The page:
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Jamison Gibson-Park and Ross Byrne are Ireland's starting halfbacks.
Jamison Gibson-Park and Ross Byrne are Ireland's starting halfbacks.
Image: INPHO

This Ireland XV is very different to the one that visited Twickenham in February

Head coach Andy Farrell is looking to learn more about his squad.
Nov 19th 2020, 6:00 AM 10,694 20

AS HE DISCUSSED his team selection to face England yesterday, Andy Farrell repeatedly used the word ‘curious.’

Among other things Farrell praised James Ryan’s curiosity around becoming a stronger leader in this Ireland squad and highlighted how curious his own coaching staff are to see how this matchday 23 gets on in Twickenham.

It’s another way of telling us that Ireland are taking a bit of a leap into the unknown here. Curiosity killed the cat, but Farrell is hoping this selection brings out the dog in Ireland that some would argue has been missing over the last 18 months.

Nowhere is the sense of freshness more obvious than in Jamison Gibson-Park and Ross Byrne being the starting halfbacks. Ireland will face England without at least one of Conor Murray and Johnny Sexton in their starting XV for the first time since 2011.

Murray and Sexton have been dominant figures in this Ireland team over the past decade but now Farrell’s men head into the toughest game on their autumn calendar without either of them in the starting side. 

Sexton would almost certainly have played if fit but Farrell has backed Gibson-Park ahead of Murray, who remains on the bench, after the Leinster man’s impressive performance against Wales last time out. 

Byrne gets just his second Ireland start, the first one having come on a disastrous day at Twickenham before last year’s World Cup. The 25-year-old will be hoping his pack can provide him with a far better platform this time around as he looks to show he is capable at this lofty level.

peter-omahony Peter O'Mahony remains part of the Ireland XV. Source: Dan Sheridan/INPHO

“They deserve a chance to see how they handle a game and run a game on the big stage,” said Farrell of his halfbacks. “We’re as curious as they are in how they do that.

“Conor and Johnny had to get their experience somewhere, they had to be trusted to play in big games like this. When they started running the show and owning the show on the big occasion like this game is, it stands them in good stead for the future.”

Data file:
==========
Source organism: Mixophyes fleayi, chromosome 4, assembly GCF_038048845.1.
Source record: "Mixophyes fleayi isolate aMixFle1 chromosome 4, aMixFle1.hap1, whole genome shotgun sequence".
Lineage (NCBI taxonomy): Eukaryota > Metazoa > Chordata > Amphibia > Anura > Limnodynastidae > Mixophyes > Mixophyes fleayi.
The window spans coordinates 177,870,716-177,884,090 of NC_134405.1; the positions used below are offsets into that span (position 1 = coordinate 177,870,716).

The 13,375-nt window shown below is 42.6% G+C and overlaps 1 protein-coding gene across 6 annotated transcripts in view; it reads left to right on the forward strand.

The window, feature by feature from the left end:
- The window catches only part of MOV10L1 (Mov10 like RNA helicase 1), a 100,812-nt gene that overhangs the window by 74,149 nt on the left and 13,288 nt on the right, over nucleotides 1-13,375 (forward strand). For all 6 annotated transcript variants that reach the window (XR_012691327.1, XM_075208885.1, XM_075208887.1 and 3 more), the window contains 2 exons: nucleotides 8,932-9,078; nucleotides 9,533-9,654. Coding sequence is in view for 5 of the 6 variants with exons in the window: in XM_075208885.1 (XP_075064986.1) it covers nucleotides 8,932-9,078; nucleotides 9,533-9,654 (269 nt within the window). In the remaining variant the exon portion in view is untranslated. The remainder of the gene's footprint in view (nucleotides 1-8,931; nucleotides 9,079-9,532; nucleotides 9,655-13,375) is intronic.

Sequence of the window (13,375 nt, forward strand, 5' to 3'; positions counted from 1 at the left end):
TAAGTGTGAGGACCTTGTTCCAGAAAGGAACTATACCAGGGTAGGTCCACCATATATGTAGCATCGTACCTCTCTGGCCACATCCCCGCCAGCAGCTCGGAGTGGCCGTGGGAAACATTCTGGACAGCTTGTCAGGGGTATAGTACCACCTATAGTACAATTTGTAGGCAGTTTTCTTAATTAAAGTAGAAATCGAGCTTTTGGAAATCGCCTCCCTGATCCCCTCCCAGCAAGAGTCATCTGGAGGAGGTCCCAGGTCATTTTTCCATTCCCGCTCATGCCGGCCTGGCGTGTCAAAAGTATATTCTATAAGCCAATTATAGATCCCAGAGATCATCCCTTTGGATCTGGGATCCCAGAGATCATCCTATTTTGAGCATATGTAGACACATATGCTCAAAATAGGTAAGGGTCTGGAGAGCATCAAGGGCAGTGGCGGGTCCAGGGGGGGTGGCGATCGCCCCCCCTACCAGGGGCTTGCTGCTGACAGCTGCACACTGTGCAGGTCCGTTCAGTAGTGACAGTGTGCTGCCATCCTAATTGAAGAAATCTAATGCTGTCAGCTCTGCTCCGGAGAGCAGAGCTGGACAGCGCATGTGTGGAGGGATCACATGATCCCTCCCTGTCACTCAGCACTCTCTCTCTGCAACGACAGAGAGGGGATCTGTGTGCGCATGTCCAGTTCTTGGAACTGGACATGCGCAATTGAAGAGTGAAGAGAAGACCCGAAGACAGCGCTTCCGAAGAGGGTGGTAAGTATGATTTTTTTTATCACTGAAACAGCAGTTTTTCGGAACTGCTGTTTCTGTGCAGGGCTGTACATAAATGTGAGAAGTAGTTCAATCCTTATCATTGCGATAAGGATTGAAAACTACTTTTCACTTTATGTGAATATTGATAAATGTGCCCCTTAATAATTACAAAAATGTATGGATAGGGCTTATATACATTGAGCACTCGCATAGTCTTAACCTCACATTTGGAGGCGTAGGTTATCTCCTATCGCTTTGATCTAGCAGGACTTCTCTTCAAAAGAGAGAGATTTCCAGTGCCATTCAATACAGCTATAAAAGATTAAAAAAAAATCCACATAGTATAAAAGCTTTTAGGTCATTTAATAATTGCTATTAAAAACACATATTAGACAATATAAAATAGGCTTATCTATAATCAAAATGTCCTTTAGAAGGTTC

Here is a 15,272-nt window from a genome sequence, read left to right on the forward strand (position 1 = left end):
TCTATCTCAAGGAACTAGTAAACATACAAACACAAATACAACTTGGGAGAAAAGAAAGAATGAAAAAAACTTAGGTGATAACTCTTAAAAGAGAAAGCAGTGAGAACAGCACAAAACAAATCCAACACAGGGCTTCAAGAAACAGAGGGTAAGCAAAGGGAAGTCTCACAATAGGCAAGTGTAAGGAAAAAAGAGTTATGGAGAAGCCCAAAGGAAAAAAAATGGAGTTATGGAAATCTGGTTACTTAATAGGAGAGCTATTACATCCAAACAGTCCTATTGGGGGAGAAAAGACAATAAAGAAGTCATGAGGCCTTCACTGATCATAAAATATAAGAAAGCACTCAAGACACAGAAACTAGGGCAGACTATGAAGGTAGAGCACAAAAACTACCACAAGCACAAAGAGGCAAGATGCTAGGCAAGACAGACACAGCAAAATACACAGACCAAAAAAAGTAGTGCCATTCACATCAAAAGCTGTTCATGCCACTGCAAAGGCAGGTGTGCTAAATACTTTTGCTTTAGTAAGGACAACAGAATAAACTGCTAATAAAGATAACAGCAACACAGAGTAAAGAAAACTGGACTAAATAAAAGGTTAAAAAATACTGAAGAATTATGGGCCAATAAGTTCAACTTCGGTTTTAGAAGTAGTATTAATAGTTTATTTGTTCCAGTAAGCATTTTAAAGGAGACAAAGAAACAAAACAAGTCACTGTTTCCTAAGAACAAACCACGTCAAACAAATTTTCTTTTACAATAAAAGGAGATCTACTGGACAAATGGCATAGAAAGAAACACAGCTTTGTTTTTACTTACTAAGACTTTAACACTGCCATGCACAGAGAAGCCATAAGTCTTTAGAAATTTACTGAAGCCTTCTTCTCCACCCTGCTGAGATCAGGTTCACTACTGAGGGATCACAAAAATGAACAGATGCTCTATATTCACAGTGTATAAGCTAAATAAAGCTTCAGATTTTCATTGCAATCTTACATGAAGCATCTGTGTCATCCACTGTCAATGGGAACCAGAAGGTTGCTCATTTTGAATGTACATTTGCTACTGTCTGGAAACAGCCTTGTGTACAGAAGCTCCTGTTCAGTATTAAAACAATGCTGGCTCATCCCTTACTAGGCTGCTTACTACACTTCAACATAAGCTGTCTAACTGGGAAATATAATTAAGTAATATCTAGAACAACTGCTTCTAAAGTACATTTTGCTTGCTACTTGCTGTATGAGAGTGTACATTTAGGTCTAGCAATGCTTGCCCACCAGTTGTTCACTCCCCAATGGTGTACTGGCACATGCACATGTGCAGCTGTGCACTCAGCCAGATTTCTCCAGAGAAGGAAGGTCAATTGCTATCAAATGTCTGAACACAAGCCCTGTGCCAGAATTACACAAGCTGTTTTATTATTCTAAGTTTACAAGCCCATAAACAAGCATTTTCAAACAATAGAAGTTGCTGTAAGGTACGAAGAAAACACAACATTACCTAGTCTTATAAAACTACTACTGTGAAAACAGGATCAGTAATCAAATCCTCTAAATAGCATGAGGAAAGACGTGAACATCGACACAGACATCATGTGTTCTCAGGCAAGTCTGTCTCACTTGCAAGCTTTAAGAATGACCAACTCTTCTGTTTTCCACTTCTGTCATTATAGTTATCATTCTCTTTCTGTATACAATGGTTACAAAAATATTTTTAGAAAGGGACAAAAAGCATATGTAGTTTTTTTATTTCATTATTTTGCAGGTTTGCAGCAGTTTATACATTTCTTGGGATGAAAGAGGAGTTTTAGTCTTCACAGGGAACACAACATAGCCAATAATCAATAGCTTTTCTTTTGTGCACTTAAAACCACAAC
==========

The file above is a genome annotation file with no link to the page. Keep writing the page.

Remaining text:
Compare this Ireland XV to the one that started against New Zealand in last year’s World Cup quarter-final hammering and there are 10 personnel differences – Keith Earls, Peter O’Mahony, CJ Stander, James Ryan, and Cian Healy being the common factors.

Even compared to the Six Nations defeat against England in February of this year, there are 10 personnel differences - Bundee Aki, O’Mahony, Stander, Ryan, and Healy being the commonalities.

Quinn Roux wasn’t in Ireland’s World Cup squad – his injury struggles essentially ruled him out of contention – but he retains his place in the second row alongside new captain James Ryan on Saturday.

“I thought he was excellent last week,” said Farrell. “He was really up for the game. Quinn has always worn his heart on his sleeve, but sometimes too much. Sometimes it gets a little bit too desperate but I thought he was very accurate in how he wanted to play the game last weekend.

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“When he got the opportunity to be physical, he did that in a controlled manner. That’s what we asked of him and he deserves another chance.”

Roux’s fondness for scrummaging and collisions could be useful against an English side that has plenty of firepower in those areas.

quinn-roux Quinn Roux starts again in the second row. Source: Dan Sheridan/INPHO

22-year-old Caelan Doris is the obvious difference in the back row and starts in his best position of number eight with the potential to be a genuinely complete force in Test rugby. Saturday will be a big step in his development, as will also be the case for his fellow 22-year-old, Ronan Kelleher, who has been backed ahead of the more experienced Rob Herring. Kelleher is a superb athlete who could develop into a dominant one.

As with the out-half slot, injury has forced Farrell’s hand at tighthead but Andrew Porter has delivered in Tadhg Furlong’s absence and now gets his fourth consecutive Test start, with the support of hard-scrummaging Roux behind him. Given that Pascal Gaüzère awarded seven scrum penalties against Leinster in their defeat to Saracens back in September, the Frenchman’s decisions in this area are likely to be key.

In the backline, there’s a second cap for James Lowe – who is sure to face a tougher Test from England than what Wales threw at him – and a second start at fullback for the inexperienced Hugo Keenan, while Chris Farrell gets the kind of chance he has been desperate for, with Garry Ringrose and Robbie Henshaw sidelined with injuries.

Ireland boss Farrell has picked experienced heads like Healy, O’Mahony, Stander, and Earls to support the new skipper, 24-year-old Ryan.

He will hope for a big impact from the likes of Iain Henderson, Will Connors, Murray, and Jacob Stockdale off the bench. 

The head coach insists he has taken confidence from what he has seen from his players.

“Their togetherness, their application towards the week, their curiousness in making sure there is no stone unturned regarding the detail. That all builds up, doesn’t it? When you look after yourself and your own back yard, it all builds up to confidence.”

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Murray Kinsella


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